“You were always part of the popular crowd and I never was.”

“That’s no excuse. You still should have talked to me if you wanted to talk to me.”

“Fair. Well, why didn’t you ever talk to me?”

“This is going to sound really mean but... I’ll still be honest with you anyway. I guess I never really… noticed you. Like, obviously I always knew you were there. I always knew you were around. It’s not like you were invisible or anything like that. But you were just… unnoticeable I suppose. If that makes sense.”

“Yeah… that was definitely mean,” he says, taking a deep sigh.

“I’m sorry.”

“Not a big deal. You were always busy with Riley and Ruthie when we were all growing up. And then towards the end of high school you were always busy with Doug. It’s understandable.”

“I hope I never came across as one of those shallow mean girls we see in movies.”

“You didn’t.”

We stand there in silence for a minute, mentally rehashing high school and the school years below that. Strange times.

“Can I see your artwork?” he asks.

“Oh… yeah. I have a bunch. Hold on a second.”

I pull out my stack of large portfolios and hand them over to Tony. He sits down in my desk chair and begins flipping through everything I have.

The main thing I have been drawing over the past few years are fashion designs. I keep my favorite female celebrities in mind as I draw. I imagine Lady Gaga wearing my designs at an award show. I envision Megan Fox rocking my designs for a photoshoot.

After about ten minutes of sifting through everything, page by page, Tony looks up at me.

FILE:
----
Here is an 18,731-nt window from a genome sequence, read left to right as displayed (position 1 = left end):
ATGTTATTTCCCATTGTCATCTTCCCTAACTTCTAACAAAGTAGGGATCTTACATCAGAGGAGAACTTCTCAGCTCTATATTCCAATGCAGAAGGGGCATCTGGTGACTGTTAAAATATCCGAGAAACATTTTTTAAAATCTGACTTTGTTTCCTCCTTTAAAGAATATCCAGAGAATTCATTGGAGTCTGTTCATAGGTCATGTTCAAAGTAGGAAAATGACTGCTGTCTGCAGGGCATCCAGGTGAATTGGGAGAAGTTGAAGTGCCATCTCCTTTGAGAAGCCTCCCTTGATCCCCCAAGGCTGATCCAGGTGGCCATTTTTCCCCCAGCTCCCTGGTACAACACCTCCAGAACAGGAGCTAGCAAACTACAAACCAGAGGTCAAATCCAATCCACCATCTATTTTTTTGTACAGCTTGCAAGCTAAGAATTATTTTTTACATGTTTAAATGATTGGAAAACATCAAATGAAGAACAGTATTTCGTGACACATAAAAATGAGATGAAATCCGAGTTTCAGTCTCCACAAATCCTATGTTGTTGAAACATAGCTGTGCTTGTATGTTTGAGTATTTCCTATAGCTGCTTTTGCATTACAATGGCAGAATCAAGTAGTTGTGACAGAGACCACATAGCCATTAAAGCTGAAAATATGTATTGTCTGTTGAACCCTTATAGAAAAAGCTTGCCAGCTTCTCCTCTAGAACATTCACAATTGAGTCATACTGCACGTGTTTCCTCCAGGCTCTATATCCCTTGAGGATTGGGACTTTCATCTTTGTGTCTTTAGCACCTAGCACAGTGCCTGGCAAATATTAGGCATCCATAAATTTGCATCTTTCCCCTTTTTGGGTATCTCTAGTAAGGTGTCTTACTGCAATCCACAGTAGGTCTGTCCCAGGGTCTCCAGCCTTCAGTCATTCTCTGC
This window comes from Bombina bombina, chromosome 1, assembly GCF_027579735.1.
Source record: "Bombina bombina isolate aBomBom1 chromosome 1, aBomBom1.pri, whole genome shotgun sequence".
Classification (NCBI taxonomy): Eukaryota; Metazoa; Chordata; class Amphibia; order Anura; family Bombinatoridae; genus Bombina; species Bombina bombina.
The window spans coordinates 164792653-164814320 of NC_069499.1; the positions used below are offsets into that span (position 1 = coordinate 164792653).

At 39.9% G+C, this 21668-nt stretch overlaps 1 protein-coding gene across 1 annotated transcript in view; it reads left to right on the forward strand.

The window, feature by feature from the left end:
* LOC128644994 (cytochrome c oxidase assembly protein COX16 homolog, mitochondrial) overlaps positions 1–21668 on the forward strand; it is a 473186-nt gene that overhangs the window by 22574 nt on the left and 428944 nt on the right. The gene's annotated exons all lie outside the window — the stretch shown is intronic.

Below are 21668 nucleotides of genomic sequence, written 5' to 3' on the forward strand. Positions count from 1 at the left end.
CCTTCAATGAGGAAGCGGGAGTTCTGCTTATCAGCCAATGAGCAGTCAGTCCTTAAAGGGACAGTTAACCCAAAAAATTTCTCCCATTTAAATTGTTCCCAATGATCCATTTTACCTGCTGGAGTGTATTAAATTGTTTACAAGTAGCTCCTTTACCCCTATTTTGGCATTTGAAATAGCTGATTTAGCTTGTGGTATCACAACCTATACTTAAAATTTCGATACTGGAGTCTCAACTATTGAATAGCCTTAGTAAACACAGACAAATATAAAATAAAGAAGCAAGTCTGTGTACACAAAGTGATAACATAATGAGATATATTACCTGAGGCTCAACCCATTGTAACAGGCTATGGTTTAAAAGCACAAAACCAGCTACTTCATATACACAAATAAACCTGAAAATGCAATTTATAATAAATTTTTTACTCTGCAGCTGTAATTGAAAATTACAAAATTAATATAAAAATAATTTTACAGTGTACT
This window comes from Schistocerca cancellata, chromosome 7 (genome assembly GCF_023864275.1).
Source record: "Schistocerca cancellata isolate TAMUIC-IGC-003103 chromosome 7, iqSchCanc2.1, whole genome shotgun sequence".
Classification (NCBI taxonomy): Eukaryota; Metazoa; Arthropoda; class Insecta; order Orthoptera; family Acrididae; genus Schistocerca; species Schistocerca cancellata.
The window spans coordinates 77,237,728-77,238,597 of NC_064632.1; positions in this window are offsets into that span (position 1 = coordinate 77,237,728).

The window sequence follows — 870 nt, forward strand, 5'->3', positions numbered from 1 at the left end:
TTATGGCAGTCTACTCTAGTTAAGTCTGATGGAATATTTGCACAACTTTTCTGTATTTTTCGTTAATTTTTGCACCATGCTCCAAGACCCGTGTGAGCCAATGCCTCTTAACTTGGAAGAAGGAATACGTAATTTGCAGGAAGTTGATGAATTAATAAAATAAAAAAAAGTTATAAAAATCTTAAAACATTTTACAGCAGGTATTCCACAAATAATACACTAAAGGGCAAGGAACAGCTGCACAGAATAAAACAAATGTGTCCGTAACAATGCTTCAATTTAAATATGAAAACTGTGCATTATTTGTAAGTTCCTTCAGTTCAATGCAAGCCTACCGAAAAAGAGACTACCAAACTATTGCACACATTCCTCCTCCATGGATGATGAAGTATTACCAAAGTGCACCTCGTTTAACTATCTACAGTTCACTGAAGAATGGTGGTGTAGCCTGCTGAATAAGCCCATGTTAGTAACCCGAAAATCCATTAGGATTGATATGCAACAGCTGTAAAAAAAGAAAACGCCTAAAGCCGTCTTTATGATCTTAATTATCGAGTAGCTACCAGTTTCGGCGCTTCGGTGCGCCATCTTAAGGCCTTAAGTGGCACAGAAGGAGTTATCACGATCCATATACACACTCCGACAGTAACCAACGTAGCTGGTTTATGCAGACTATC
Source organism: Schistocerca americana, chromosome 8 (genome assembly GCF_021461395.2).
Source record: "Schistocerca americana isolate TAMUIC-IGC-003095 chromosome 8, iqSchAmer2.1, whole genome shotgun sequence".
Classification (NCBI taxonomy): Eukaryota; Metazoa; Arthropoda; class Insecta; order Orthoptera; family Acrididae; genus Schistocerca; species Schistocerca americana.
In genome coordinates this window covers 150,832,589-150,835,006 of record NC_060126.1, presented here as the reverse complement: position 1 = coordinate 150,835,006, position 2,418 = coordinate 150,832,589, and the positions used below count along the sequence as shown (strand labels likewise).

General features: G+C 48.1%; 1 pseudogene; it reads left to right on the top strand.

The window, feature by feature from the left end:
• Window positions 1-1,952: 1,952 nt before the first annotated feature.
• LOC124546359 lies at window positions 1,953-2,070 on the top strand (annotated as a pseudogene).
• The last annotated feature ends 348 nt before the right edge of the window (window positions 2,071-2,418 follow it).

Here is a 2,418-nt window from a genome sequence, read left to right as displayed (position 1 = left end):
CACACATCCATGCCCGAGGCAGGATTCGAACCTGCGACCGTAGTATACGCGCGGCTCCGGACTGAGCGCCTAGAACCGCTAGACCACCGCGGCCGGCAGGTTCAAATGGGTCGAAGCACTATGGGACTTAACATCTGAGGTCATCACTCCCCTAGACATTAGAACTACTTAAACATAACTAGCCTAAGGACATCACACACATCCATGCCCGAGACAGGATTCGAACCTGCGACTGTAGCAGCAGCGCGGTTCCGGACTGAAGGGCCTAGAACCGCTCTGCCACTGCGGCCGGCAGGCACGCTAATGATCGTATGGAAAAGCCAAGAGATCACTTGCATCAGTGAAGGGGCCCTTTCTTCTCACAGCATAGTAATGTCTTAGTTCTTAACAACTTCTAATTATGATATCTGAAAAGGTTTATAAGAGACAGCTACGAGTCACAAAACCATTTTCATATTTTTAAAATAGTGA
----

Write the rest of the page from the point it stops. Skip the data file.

“You can’t be serious,” he says with a look of concern on his face.

“Um. What do you mean?”

“You’re letting THESE collect dust in your bedroom? You can’t be serious.”

“So… you like them?”

“Nora. Your ideas are so incredible. You can’t let these waste without going anywhere.”

“Okay. Well… what am I supposed to do?”

“I don’t know. But you have to get these out there for the world to see.”

“There’s this fashion designer I really look up to. She’s an executive who runs a fashion line and magazine in Los Angeles. Her name is Mary Ashford… she would be the person I would want to show these to.”

“Okay, then you have to go to her.”

“It’s not that simple. She’s a high-level fashion executive located in Los Angeles which means that getting a meeting with her is most likely… not even possible. And I can’t afford a splurge trip to LA anyway. I would never ask my dad for that kind of money either. A round-trip flight, a week-long hotel stay, food, Ubers to get around, and everything else would come out to like… at least $1,000 if not more. I don’t have that.”

“Then I’ll help you.”

“How?!”

“I don’t have that kind of money myself either because, as you know, I’m a cashier at a convenient store. But I will help you raise the funds.”

“You’d do that?”

“Of course I would.”

“But why? Why the sudden interest in me and my designs?”

“Let’s just say… there’s really nothing sudden about it. I wasn’t aware of how incredibly talented you are, but my interest in you is far from being something 'sudden.'”

He likes me. It’s wildly obvious. I decide to play coy.

“Alright. What ideas do you have for me when it comes to raising this money?” I ask.

“I have a good one. But I need to talk to my boss at the store first.”

After he leaves my house for the evening I sit on the edge of my bed and wonder: How was someone like Tony Paulson so unnoticeable to me before?

What type of shallow, superficial, surface-level world was I living in this entire time not to notice him? He is a really nice guy.